• students receive financial support
  • students are provided with medical insurance



  1. ^ a b Shumilov 2005, p. 11.
  2. ^ Shumilov 2005, p. 12.
  3. ^ a b Shumilov 2005, p. 13.
  4. ^ Zolina 1965, p. 11.
  5. ^ a b Shumilov 2005, p. 15.
  6. ^ Shumilov 2005, p. 16.
  7. ^ a b Shumilov 2005, p. 17.
  8. ^ Shumilov 2005, pp. 19-21.
  9. ^ Shumilov 2005, p. 18.
  10. ^ a b c Shumilov 2005, p. 78.
  11. ^ a b c d e f Shumilov 2005, p. 79.
  12. ^ Shumilov 2005, p. 87.
  13. ^ Newspaper PetrSU.
  14. ^ Shumilov 2005, p. 81.
  15. ^ Shumilov 2005, p. 78-79.
  16. ^ Calendar of important dates
  17. ^ Shumilov 2005, p. 81-83.
  18. ^ Shumilov 2005, p. 87-88.
  19. ^ Shumilov 2005, p. 90.
  20. ^ a b Shumilov 2005, p. 216.
  21. ^ a b c Shumilov 2005, p. 217.
  22. ^ The special days when people can visit Departments of the University and to get information about University.
  23. ^ Shumilov 2005, p. 218.
  24. ^ Shumilov 2005, p. 219.
  25. ^ Shumilov 2005, p. 228.
  26. ^ Shumilov 2005, p. 332-333.
  27. ^ Shumilov 2005, p. 333.
  28. ^ Shumilov 2005, p. 334.
  29. ^ Shumilov 2005, p. 335.
  30. ^ Shumilov 2005, p. 339.
  31. ^ a b Shumilov 2005, p. 340.


  • "Newspaper "Petrozavodsk State University"" (in Russian). Retrieved 2016-09-23.
  • History of Petrozavodsk State University 1940-2000 Страницы истории Петрозаводского государственного университета, 1940-2000. Petrozavodsk: Publisher PetrSU. Compiled by M. I. Shumilov, I. P. Pokrovskaya. 2005. p. 540.
  • N. A. Zolina; A. S. Lantratova, eds. (1965). Petrozavodsk State University 25 years Петрозаводскому государственному университету 25 лет. Petrozavodsk: Karelian publishing house. p. 220.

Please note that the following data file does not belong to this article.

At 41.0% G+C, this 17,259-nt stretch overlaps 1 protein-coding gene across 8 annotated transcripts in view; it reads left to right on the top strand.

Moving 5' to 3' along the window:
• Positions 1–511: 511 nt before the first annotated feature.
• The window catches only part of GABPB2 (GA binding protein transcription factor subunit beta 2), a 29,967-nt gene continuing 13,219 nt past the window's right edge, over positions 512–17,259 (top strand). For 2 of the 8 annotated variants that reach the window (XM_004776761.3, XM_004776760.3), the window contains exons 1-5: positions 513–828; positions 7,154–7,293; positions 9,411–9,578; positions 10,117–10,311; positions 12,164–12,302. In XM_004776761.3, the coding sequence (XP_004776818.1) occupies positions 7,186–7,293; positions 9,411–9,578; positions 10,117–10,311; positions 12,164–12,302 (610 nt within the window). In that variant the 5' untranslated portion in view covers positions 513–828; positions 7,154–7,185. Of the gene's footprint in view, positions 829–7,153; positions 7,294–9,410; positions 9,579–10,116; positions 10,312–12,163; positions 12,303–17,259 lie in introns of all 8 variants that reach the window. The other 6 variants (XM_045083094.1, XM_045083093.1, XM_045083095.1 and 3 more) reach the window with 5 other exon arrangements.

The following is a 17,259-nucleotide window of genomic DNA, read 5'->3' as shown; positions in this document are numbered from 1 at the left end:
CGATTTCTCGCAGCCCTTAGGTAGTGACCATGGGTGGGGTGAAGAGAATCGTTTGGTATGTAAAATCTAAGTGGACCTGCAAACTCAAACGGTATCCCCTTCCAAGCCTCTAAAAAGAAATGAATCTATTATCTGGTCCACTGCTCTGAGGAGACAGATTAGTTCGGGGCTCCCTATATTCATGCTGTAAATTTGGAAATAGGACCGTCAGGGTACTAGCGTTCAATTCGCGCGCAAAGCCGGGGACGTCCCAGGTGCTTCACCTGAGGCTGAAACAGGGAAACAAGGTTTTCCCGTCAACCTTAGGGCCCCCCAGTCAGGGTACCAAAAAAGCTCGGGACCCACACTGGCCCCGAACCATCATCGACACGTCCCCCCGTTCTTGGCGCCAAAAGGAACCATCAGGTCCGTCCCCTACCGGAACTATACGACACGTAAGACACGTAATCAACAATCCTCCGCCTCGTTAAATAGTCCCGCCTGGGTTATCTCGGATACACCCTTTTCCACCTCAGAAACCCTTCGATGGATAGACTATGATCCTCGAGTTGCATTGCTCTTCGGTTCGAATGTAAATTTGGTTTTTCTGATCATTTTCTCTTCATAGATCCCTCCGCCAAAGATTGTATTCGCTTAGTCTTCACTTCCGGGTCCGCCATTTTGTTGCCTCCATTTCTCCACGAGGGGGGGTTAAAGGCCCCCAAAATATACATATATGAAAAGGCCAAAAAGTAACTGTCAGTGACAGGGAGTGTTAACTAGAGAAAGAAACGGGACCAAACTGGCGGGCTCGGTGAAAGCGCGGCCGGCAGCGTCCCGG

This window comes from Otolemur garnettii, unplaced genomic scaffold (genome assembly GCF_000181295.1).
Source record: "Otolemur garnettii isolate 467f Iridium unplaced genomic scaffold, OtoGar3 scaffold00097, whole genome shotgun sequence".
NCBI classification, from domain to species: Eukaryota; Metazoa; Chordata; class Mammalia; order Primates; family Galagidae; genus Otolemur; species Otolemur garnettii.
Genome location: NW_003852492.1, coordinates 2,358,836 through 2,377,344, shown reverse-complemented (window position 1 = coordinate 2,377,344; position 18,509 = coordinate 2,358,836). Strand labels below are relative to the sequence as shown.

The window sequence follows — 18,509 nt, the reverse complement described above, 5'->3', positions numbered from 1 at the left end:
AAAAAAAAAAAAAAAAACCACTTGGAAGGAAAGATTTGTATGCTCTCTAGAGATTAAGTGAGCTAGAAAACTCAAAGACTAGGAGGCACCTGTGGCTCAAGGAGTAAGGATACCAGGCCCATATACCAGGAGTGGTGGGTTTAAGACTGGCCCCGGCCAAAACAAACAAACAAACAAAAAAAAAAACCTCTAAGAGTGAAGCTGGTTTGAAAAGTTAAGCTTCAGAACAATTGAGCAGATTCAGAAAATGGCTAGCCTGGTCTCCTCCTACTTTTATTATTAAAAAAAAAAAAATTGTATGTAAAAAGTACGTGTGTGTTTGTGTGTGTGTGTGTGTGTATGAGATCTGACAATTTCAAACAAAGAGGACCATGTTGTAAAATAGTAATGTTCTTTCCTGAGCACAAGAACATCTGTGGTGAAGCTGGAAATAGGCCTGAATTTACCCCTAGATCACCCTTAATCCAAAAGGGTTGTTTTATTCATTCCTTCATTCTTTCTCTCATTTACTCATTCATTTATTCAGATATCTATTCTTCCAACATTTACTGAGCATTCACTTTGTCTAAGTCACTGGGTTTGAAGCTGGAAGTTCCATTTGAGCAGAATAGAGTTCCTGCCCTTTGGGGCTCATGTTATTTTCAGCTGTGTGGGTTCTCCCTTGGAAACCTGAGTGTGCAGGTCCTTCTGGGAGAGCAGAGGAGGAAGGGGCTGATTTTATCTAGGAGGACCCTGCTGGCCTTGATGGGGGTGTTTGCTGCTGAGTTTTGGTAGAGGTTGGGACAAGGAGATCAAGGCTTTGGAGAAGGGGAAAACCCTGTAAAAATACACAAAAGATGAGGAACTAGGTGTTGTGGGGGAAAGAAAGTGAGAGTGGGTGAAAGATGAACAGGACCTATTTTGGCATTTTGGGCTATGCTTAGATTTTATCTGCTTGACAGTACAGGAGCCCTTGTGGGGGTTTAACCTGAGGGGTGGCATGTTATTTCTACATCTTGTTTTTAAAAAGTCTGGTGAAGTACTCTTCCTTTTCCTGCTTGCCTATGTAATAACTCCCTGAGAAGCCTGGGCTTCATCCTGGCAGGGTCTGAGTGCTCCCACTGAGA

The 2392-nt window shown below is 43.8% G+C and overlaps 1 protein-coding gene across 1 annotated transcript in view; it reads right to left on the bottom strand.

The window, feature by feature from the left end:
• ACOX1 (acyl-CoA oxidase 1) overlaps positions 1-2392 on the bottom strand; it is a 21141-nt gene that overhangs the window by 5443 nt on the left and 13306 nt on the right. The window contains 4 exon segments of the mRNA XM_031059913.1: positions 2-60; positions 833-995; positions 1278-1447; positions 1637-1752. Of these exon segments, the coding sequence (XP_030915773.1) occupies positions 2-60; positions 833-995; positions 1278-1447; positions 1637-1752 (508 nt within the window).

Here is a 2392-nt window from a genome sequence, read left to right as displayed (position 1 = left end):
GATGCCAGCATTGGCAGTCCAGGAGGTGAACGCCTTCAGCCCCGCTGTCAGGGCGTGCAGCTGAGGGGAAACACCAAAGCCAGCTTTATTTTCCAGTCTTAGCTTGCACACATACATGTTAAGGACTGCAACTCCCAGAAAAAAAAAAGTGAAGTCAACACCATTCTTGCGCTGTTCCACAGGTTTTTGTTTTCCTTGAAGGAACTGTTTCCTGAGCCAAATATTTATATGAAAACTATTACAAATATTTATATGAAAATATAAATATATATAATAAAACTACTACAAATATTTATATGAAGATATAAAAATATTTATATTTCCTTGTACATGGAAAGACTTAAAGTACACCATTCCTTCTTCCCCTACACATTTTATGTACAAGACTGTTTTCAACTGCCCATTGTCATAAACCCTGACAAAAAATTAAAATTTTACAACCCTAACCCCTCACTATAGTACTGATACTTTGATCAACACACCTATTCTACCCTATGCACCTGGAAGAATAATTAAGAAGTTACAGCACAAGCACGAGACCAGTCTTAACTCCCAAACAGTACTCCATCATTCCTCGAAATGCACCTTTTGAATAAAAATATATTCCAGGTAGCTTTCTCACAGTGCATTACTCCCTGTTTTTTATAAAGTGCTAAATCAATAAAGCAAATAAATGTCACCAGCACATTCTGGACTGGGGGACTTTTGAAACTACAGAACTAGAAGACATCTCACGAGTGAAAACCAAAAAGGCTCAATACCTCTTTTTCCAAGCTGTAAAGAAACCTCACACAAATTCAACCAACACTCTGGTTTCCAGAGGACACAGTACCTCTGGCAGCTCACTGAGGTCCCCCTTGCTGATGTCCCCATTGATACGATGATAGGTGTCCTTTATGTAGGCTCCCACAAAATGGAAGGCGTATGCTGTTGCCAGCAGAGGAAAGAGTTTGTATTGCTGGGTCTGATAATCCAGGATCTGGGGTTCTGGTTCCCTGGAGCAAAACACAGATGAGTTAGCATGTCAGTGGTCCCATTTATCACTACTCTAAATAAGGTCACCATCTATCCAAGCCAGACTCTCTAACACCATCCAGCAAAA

• Voronin A. V. Petrozavodsky gosudarstvenny universitet kak sistemoobrazuyuschy regionalny obrazovatelno-nauchno-innovatsionny kompleks (Petrozavodsk State University as core regional educational-scientific-innovation complex) // University v obrazovatelnom prostranstve regiona: opyt, traditsii I innovatsii (Universities in the region educational space: experience, traditions and innovations). – Petrozavodsk, 2010. – P. 1. – P. 3-9. - ISBN 978-5-8021-1103-1
  • Vasilyev V.N. Petrozavodsky gosudarstvenny universitet – prioritety kachestva v XXI veke (Petrozavodsk State University – quality priorities in the 21st century) // University v obrazovatelnom prostranstve regiona: opyt, traditsii I innovatsii (Universities in the region educational space: experience, traditions and innovations). – Petrozavodsk, 2005. – P. 1. – P. 84-88. – ISBN 5-8021-0483-X
  • Chernov S.N. Petrozavodsky gosudarstvenny universitet (PetrGU): na voprosy zhurnala “Zakon” otvechaet dekan yuridicheskogo fakulteta, doctor yuriditcheskih nauk (Petrozavodsk State University (PetrSU): Dean of the Law Faculty, PhD, answers the questions of the magazine “Zakon”)/ S.N. Chernov //Zakon. – 2007. - № 4. – P. 245-247. - ISSN 0869-4400
  • Gurtov V.A. Petrozavodsky gosudarstvenny universitet kak bazovy resurs kadrovogo i nauchnogo obespecheniya sotsialno-ekonomicheskogo razvitiya Evropeiskogo severa Rossii (Petrozavodsk State University as a basis resource of human and scientific resourcing of the social-economic development of the European North of Russia) // Regionalnaya nauchno-tehnicheskaya politika i rol vysshei shkoly v ee realizatsii: opyt regionov (Regional scientific-technical policy and role of high school in its realization: experience of the regions). – Tver, 2002. – P. 155-161

External links[edit]

Coordinates: 61°47′10″N 34°21′10″E / 61.7861°N 34.3528°E / 61.7861; 34.3528